The parties also agreed to cooperate with the DPP “in the pursuit of justice” as they agreed to record their statements and supply the necessary supporting documentation, information and evidence to the investigating officer.
“The plea agreement is entered into freely, without coercion, duress, intimidation, promise or threats to any parties and shall be binding,” read part of the agreement signed by senior counsel Paul Muite and senior assistant DPP Alexander Muteti.
And as the DPP made the deal with the four together with OCP (K) to drop the charges, the parties also agreed to release the 65,000 bags of fertiliser, which was still being held at the company’s warehouse in Mombasa.
The four whose charges were dropped include Benson Oduor, a supervisor at Bollore Transport and Logistics, as well Malika Karama, Younes Addou, Karim Lofti, all directors of OCP-K Ltd. The company had also been charged and its charges were dropped following the deal.
Breach of trust
For others, however, the charges of attempted murder, abuse of office, commission of a felony and breach of trust will proceed.
They include Mr Ongwae, former director of quality control at Kebs Erick Kiptoo, Peter Kinyanjui, inspection manager at the Kilindini port and Pole Mwangemi.
In the ongoing graft case against former Treasury Cabinet secretary Henry Rotich, Mr Haji dropped charges against other co-accused senior officials former PSs Kamau Thugge and Susan Koech who agreed to join the prosecution side as witnesses.
Five more accused persons later entered into an agreement with the DPP, to be witnesses in the trial, in exchange for the dropping of their charges.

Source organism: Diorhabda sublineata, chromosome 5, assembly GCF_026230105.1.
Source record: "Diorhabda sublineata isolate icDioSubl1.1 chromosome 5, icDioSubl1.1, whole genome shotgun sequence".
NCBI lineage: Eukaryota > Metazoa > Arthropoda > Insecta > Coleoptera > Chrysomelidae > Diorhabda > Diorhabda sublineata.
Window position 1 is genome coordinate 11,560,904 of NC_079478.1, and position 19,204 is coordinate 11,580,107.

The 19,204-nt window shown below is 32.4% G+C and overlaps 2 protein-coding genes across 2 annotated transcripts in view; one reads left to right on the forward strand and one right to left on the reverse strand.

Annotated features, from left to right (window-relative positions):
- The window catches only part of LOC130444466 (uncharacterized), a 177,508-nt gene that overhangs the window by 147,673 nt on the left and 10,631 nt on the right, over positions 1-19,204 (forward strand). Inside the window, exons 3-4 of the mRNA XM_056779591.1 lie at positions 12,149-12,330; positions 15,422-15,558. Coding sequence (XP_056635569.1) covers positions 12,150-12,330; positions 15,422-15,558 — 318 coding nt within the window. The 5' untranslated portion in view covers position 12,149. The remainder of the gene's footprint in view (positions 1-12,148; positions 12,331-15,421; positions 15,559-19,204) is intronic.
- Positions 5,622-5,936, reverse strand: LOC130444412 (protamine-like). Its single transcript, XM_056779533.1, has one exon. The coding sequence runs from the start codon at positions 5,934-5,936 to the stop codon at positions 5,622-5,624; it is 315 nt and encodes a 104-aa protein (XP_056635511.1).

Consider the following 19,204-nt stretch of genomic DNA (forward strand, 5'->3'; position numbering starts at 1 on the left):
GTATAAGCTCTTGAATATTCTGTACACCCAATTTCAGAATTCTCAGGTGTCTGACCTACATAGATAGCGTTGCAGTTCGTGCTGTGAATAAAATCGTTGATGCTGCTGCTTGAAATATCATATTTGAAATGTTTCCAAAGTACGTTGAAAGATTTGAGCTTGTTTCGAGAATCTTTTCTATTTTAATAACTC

In yet a different case, former nominated Senator Joy Gwendo entered a plea agreement in a corruption case and Milimani chief magistrate Douglas Ogoti slapped her with a two-year jail term without the option of a fine. She had opted to plead guilty in December 2018 for stealing Sh1.7 million and abuse of office.
The former lawmaker, however, rushed to the High Court and Justice John Onyiego ordered her to pay a Sh600,000 fine or serve a one-year jail term.
Guidelines published by the DPP’s office show that the plea agreement may, however, be terminated by either party for reasons that include fraud, misrepresentation, and mistake of fact, concealment of material fact, death of the accused person and coercion or rejection by the court.
A plea bargain is initiated by the DPP or any other officer acting under his direction and in cases of great public interest, the DPP shall be consulted and appraised on plea agreement before commencement and during the negotiations.
When negotiating, the parties shall act openly, reasonably and fairly and in the interest of the administration of justice. During the negotiations, the accused person agrees voluntarily and without undue influence, coercion or misrepresentation of facts.
The accused person is informed of his or her right and that by entering the plea negotiations, he or she waives his or her right to a full trial and appeal, except as to the extent or legality of the sentence.
A full and accurate record of the plea negotiations is prepared and maintained and the agreement is placed before the court and the judicial officer reflects the matters agreed upon.
Nothing though stops the police from investigating the matter while negotiations are going on.